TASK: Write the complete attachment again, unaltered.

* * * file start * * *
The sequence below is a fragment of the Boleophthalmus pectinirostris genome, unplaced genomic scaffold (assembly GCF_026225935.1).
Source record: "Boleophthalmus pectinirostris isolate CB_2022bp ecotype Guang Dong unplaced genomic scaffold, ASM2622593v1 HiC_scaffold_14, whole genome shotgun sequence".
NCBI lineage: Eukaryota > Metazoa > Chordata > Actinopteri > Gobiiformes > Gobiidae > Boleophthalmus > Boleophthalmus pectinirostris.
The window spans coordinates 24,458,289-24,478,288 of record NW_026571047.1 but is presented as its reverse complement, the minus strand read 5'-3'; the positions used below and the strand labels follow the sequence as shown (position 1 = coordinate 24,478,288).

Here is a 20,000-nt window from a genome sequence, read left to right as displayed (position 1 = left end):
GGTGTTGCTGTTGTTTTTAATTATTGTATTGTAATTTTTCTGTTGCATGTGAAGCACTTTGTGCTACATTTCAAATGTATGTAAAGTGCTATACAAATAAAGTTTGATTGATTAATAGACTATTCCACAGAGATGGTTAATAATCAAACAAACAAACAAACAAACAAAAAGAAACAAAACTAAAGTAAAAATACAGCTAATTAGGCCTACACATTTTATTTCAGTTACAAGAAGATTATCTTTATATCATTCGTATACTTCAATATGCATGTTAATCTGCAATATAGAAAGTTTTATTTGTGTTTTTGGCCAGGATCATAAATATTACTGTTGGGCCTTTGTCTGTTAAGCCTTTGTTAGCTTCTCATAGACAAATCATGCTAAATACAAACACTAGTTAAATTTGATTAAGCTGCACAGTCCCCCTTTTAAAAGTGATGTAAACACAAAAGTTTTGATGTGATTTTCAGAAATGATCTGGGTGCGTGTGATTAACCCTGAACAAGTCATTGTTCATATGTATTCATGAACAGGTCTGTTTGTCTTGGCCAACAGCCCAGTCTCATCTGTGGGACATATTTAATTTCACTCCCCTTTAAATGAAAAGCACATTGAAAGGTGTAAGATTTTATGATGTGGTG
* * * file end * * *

The sequence below is a fragment of the Boleophthalmus pectinirostris genome, unplaced genomic scaffold (assembly GCF_026225935.1).
Source record: "Boleophthalmus pectinirostris isolate CB_2022bp ecotype Guang Dong unplaced genomic scaffold, ASM2622593v1 HiC_scaffold_14, whole genome shotgun sequence".
NCBI lineage: Eukaryota > Metazoa > Chordata > Actinopteri > Gobiiformes > Gobiidae > Boleophthalmus > Boleophthalmus pectinirostris.
The window spans coordinates 24,458,289-24,478,288 of record NW_026571047.1 but is presented as its reverse complement, the minus strand read 5'-3'; the positions used below and the strand labels follow the sequence as shown (position 1 = coordinate 24,478,288).

Here is a 20,000-nt window from a genome sequence, read left to right as displayed (position 1 = left end):
GGTGTTGCTGTTGTTTTTAATTATTGTATTGTAATTTTTCTGTTGCATGTGAAGCACTTTGTGCTACATTTCAAATGTATGTAAAGTGCTATACAAATAAAGTTTGATTGATTAATAGACTATTCCACAGAGATGGTTAATAATCAAACAAACAAACAAACAAACAAAAAGAAACAAAACTAAAGTAAAAATACAGCTAATTAGGCCTACACATTTTATTTCAGTTACAAGAAGATTATCTTTATATCATTCGTATACTTCAATATGCATGTTAATCTGCAATATAGAAAGTTTTATTTGTGTTTTTGGCCAGGATCATAAATATTACTGTTGGGCCTTTGTCTGTTAAGCCTTTGTTAGCTTCTCATAGACAAATCATGCTAAATACAAACACTAGTTAAATTTGATTAAGCTGCACAGTCCCCCTTTTAAAAGTGATGTAAACACAAAAGTTTTGATGTGATTTTCAGAAATGATCTGGGTGCGTGTGATTAACCCTGAACAAGTCATTGTTCATATGTATTCATGAACAGGTCTGTTTGTCTTGGCCAACAGCCCAGTCTCATCTGTGGGACATATTTAATTTCACTCCCCTTTAAATGAAAAGCACATTGAAAGGTGTAAGATTTTATGATGTGGTG